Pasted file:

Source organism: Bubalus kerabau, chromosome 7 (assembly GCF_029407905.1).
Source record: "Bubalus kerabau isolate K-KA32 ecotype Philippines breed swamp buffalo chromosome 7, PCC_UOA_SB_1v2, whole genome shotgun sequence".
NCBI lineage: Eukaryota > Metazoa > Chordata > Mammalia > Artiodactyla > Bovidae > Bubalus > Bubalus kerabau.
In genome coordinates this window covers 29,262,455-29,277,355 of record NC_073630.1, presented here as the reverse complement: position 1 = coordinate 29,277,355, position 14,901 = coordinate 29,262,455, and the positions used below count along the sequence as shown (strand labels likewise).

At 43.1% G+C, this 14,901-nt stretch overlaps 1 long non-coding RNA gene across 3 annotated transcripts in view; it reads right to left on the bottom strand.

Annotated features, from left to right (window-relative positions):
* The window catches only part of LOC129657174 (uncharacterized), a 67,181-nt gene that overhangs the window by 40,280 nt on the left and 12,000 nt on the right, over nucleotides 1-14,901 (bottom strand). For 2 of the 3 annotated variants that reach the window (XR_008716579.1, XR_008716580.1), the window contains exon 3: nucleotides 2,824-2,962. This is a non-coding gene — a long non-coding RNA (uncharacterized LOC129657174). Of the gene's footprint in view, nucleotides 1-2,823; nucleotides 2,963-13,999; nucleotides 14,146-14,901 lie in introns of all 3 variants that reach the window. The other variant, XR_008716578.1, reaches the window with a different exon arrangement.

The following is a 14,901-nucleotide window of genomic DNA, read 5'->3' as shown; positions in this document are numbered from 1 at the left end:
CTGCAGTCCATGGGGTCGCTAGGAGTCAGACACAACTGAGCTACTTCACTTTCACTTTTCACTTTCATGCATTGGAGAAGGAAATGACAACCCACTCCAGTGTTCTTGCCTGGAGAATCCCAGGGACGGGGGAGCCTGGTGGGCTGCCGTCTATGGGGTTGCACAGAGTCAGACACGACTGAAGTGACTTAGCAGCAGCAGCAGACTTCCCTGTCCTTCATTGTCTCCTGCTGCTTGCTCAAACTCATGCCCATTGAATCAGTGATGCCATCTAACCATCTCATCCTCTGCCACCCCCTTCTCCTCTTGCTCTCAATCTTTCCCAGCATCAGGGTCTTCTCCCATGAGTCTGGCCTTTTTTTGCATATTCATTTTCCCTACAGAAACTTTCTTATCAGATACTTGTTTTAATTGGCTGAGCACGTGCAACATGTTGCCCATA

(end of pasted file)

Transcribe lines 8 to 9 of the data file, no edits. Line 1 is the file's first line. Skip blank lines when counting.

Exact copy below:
The following is a 14,901-nucleotide window of genomic DNA, read 5'->3' as shown; positions in this document are numbered from 1 at the left end:
CTGCAGTCCATGGGGTCGCTAGGAGTCAGACACAACTGAGCTACTTCACTTTCACTTTTCACTTTCATGCATTGGAGAAGGAAATGACAACCCACTCCAGTGTTCTTGCCTGGAGAATCCCAGGGACGGGGGAGCCTGGTGGGCTGCCGTCTATGGGGTTGCACAGAGTCAGACACGACTGAAGTGACTTAGCAGCAGCAGCAGACTTCCCTGTCCTTCATTGTCTCCTGCTGCTTGCTCAAACTCATGCCCATTGAATCAGTGATGCCATCTAACCATCTCATCCTCTGCCACCCCCTTCTCCTCTTGCTCTCAATCTTTCCCAGCATCAGGGTCTTCTCCCATGAGTCTGGCCTTTTTTTGCATATTCATTTTCCCTACAGAAACTTTCTTATCAGATACTTGTTTTAATTGGCTGAGCACGTGCAACATGTTGCCCATA